'D' Company in second support, another 80 yards behind 'A'. 184 men under Capt Claude Limbery.
'B' Company in the old British trenches 50 yards behind 'D'. 185 men under Lt Henry Burke.

The Battalion strength was therefore 729 Other Ranks plus 21 officers plus the Medical Officer.

The line occupied by the Battalion was 300 yards long, facing nearly due east. The German line we were told to attack was about 450 yards long and strongly fortified, powerfully strengthened with flank defence. In front was exceptionally thick wire, and strong posts. There were small redoubts, manned with numerous machine guns, at intervals, and the left flank was enfiladed by a variety of fire from Hohenzollern Fort and Fosse 8.

The distance to be traversed was approximately 500 yards. Behind the German front line were communication trenches and a powerful 2nd line. Behind that on higher ground were the Quarries, and further on Cite St Elie.

The 20th Brigade were on our right, with 21st Brigade in support. The 1st Battalion South Staffs went into action at 6.28 am on the first day. The order to "Get ready to charge" came down the line, and Lt. W. Cooper instructed the scouts and wire-cutters to advance. Straight afterwards, 'C' Company climbed up the ladders and moved on through the dense smoke screen made by the British with smoke bombs, smoke candles and gas. The forbidding gloom was darkened even more by a thick cold mist and drizzling rain.

The Battalion War Diary recorded that: "Lt. W. Cooper led his men on with the utmost gallantry, and was killed on the German wire. He was a most gallant Officer, loved and respected by all ranks. 'A' Company came on splendidly, ably led by Captain Henry de Trafford, who behaved with the greatest coolness and daring. He fell on the German wire, and his last words were, 'Don't mind me; push ahead.' Truly he and Lt. Cooper, and the other brave Officers, N.C.Os and men, who fell on this fateful day, deserve the undying gratitude of their country and their Regiment. Lt. Bell, with 'A' Company, did excellent work, and proved himself-as at Festubert-a leader of men. 'D' Company, led by Captain O. Limbery, did gallant work under their young commander, who, with many others, was wounded. 'B' Company, under Lt. H. J. Burke, was the Reserve Company in fourth line, and were very well led by this young Officer, who displayed much bravery and keenness. He was, unfortunately, killed during the advance."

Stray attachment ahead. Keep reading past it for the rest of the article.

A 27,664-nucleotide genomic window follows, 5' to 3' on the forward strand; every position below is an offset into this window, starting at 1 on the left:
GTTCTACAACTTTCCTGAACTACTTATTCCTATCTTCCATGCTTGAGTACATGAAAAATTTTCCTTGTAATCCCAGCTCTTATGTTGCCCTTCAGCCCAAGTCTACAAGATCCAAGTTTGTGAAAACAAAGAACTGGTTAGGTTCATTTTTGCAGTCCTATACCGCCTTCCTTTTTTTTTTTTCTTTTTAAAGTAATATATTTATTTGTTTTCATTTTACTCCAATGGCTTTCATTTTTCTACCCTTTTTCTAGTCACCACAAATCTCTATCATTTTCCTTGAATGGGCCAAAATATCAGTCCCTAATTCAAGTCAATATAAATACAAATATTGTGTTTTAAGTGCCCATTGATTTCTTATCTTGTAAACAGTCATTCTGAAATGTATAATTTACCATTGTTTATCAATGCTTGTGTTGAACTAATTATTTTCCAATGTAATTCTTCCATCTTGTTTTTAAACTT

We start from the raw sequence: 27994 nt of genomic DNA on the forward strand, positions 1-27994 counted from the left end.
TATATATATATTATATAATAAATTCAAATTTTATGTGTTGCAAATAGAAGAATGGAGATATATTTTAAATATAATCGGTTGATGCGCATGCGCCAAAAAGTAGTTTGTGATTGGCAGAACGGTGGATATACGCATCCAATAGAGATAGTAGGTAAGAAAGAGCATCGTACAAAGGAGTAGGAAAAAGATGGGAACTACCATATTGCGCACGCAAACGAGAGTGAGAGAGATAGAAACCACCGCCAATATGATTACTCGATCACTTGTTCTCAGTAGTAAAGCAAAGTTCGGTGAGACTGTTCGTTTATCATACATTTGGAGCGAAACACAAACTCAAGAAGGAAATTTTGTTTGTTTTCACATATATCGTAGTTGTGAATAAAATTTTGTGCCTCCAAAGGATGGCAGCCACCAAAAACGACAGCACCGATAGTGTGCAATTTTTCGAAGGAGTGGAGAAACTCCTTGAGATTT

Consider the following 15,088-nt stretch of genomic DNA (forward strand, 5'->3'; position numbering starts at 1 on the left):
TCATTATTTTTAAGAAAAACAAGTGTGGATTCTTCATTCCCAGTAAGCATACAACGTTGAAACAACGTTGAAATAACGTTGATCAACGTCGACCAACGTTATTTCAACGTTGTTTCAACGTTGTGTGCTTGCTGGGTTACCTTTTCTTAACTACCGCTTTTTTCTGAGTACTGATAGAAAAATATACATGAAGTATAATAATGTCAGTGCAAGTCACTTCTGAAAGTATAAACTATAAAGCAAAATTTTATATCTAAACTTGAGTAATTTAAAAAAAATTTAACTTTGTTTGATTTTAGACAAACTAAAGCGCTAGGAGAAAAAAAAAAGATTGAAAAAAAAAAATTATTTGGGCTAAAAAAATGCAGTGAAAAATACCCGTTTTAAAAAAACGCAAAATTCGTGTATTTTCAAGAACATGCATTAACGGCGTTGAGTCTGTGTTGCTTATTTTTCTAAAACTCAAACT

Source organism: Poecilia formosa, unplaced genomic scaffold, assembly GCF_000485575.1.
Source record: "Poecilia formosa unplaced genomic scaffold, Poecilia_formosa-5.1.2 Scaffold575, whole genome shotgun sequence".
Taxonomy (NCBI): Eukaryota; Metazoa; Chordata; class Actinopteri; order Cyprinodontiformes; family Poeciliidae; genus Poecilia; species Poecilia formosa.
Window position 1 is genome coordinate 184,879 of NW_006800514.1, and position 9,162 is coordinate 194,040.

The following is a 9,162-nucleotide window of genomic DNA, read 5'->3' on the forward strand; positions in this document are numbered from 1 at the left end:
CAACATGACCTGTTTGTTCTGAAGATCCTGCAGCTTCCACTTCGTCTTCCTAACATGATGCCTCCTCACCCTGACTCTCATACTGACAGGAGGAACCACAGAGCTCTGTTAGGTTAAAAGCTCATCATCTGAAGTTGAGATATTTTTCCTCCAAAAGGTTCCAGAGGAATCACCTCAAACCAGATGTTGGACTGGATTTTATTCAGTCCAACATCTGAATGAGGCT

There is very little to describe about the actual assault, but the facts stand out very clearly. To make a long story short, the gallant 1st South Staffords rose to their feet at 6.28am, advanced in extended order - about 3 paces interval between each man - and moved steadily forward against this almost impregnable position. They stormed it, and took the second or support line. And what remained of this magnificent old regiment moved on, and with other units mixed up with them, captured the Quarries. Some of them, with their Commanding Officer, went on, up to about 50 yards of the German position in Cite St Elie. Unhappily, they had to pull back in the face of a strong German counter attack.

Lt.-Col. R.M. Ovens (Commanding 1st South Staffs) later complained of "..suffering terribly from uncut wire.." and how "..becoming a casualty seemed only a matter of time."

The Battalion lost in this attack about the following number:
430 NCOs and men killed or wounded, out of 729
9 officers killed, 8 wounded (1 died), and 1 gassed, of 21 who went into action.